Should Coach Wilcox Be Concerned About Force Majeure?
The university’s dispute with Under Armour may be a boon for California’s football head coach
Thanks to the ongoing pandemic, a few new words and phrases have entered the common lexicon.
Notably, we do our best to don personal protective equipment, taking care to reserve N95 respirators for front-line workers, when we aren’t sheltering in place, or if social distancing is not possible to avoid Covid-19, the disease caused by the novel coronavirus.
Now, a legal term has entered the zeitgeist: force majeure.
Force majeure clauses, sometimes called the “Acts of God” section, generally make it into legal contracts to protect the parties from uncontrollable or unforeseen events.
And as luck would have it, California Head Coach Justin Wilcox’s employment contract with the University of California is one of the few agreements among college football coaches nationwide with a force majeure clause.
Under the ominous heading “Termination by death or disability of coach or by force majeure,” Coach Wilcox’s 2017 contract reads in part:
… In the event of Coach’s inability to continue to perform all of his essential job functions under this Contract by reason of some other occurrence beyond the control of either party to this Contract, this Contract shall thereupon terminate and all future obligations between the parties under this Contract shall cease…
As the coronavirus disrupts a new aspect of our daily lives and society-at-large seemingly every day, we ask: Could the University use the force majeure clause to save $3 million or more if the upcoming 2020 football season is canceled?
To be clear: Write for California is not aware of any attempts by the University to invoke force majeure to fire Coach Wilcox, and he is not on the hot seat, especially on the heels of a winning 8-5 season that includes successes in the Big Game and postseason Redbox Bowl.
First, is Covid-19 a force majeure event?
The answer may very well be yes. Coach Wilcox’s force majeure clause can be considered “broad” with its vague mention of “some other occurrence beyond the control of either party.” Similarly, it doesn’t list specific events beyond death or disability, the latter often considered a separate clause in its own right.
The American Bar Association, the major professional association of lawyers, notes: “Any broad force majeure clause language should apply since March 11, when the World Health Organization declared [Covid-19] a pandemic. The association adds that even without a specific reference to an epidemic or pandemic, coronavirus “should qualify under most force majeure clauses due to the government-imposed travel bans and quarantines.”
California, since July 13, closed indoor operations for dine-in restaurants and recreational activities, including movie theaters, museums and zoos after Covid-19 cases in the state surged past 300,000. Alameda County, home to Berkeley, Calif., is subject to even more lockdown restrictions. In short, the start of live audience sports in the Golden State remains far away.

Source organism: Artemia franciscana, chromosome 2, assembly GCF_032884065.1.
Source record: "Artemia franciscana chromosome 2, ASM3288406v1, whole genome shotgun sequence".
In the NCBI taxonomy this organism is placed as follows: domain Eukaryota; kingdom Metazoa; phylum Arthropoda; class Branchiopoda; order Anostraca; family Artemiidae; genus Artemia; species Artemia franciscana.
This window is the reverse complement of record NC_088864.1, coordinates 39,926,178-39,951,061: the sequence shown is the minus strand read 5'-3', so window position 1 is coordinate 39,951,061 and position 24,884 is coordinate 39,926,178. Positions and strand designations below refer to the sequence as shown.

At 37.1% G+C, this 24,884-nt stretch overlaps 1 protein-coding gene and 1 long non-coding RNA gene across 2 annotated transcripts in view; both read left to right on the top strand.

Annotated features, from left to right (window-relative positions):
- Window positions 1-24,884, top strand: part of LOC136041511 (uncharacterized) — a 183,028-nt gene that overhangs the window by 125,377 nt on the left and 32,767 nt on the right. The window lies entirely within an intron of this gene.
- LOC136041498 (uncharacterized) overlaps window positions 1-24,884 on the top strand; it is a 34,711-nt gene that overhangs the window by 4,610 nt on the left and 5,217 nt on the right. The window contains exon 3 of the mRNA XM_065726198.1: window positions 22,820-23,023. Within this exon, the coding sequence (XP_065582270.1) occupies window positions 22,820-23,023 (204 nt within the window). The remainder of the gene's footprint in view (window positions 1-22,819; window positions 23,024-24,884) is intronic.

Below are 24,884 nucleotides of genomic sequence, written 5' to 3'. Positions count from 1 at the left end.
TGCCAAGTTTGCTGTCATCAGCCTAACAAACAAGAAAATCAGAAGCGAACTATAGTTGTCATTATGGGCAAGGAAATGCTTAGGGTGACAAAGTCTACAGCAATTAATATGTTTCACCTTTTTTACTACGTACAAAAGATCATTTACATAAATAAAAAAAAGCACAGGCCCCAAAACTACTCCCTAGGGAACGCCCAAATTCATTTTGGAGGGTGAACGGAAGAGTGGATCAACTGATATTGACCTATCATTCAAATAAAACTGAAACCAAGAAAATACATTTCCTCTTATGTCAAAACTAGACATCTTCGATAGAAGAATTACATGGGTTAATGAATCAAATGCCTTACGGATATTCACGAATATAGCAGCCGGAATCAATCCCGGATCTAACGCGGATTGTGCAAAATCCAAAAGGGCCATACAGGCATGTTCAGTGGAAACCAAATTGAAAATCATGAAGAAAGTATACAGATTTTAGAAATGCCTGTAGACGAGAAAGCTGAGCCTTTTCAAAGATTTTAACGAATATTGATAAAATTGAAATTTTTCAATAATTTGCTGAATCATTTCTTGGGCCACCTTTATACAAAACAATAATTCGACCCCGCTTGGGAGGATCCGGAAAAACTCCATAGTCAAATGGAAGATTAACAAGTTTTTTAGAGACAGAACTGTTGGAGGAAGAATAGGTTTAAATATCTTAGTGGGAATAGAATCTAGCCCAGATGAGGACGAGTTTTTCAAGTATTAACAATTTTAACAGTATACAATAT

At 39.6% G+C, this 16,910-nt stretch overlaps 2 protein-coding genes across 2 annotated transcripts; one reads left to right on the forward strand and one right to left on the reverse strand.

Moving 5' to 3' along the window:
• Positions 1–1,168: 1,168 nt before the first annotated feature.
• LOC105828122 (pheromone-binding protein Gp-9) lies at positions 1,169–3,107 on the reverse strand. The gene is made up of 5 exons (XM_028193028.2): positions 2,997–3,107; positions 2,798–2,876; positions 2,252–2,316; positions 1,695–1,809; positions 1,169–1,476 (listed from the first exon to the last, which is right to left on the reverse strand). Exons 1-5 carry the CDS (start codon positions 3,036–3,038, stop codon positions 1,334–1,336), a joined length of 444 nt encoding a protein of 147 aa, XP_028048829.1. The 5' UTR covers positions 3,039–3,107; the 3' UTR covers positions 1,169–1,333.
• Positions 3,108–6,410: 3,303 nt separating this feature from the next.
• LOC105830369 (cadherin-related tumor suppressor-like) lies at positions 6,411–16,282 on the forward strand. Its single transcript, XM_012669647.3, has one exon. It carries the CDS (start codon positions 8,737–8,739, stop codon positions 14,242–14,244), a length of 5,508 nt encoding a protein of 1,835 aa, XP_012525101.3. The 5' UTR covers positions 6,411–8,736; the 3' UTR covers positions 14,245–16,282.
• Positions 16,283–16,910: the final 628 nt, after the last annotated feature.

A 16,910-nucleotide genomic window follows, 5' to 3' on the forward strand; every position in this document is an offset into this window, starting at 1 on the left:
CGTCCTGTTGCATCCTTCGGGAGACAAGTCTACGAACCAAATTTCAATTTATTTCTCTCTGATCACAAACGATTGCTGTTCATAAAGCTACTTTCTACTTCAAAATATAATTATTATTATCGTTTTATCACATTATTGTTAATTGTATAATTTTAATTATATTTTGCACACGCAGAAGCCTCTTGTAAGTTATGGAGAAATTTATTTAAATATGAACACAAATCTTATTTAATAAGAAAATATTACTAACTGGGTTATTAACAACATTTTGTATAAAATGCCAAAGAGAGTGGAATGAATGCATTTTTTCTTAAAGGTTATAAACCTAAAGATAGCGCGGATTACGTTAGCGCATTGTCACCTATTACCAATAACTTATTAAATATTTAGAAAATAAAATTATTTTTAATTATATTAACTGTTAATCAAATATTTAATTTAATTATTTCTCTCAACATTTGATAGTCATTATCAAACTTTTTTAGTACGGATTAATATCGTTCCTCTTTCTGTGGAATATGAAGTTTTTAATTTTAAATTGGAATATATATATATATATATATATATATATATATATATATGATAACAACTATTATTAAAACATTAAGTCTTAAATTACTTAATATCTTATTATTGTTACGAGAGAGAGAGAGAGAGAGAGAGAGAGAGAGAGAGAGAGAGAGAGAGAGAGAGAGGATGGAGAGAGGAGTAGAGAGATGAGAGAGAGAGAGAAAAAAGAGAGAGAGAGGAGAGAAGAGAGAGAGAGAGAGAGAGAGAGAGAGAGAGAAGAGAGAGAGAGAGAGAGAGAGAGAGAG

How does force majeure affect employment contracts?
Employers need to consider whether the force majeure event prevents “non-performance completely or only during the [duration] of the force majeure event,” before they consider invoking the clause, according to the Society for Human Resource Management, the professional association of human resources professionals.
This is because the party that wants to invoke force majeure needs to make a reasonable attempt to hold up its side of the contract in many cases. Employment contracts are similar. Amidst the Covid-19 pandemic, employers have pushed back new hires’ start dates or told employees to work from home in response to local and state shelter-in-place orders, for example.
California Head Coach Justin Wilcox on the sidelines during a football game. (Photo Courtesy: Cal Athletics)
Fortunately for Coach Wilcox, Under Armour’s desire to drop its sponsorship deal with the Golden Bears comes at a prescient time.
In its negotiations with Under Armour, the University is likely stressing the temporary nature of Covid-19 and its ability to provide the agreed-upon “marketing benefits” in an attempt to keep its deal with the footwear and athletic apparel manufacturer.
Should the University attempt to invoke Covid-19 as a force majeure event to terminate Coach Wilcox’s contract—again, this is a hypothetical—it would be hard-pressed to argue it expects the pandemic and its effects on the football season to prevent Coach from doing his job entirely.
Besides, the bad press and certain reputation damage of even considering the use of force majeure during the pandemic to fire a coach will all but guarantee the position will remain unfilled—undoubtedly good news for many college football coaches good and bad around the country.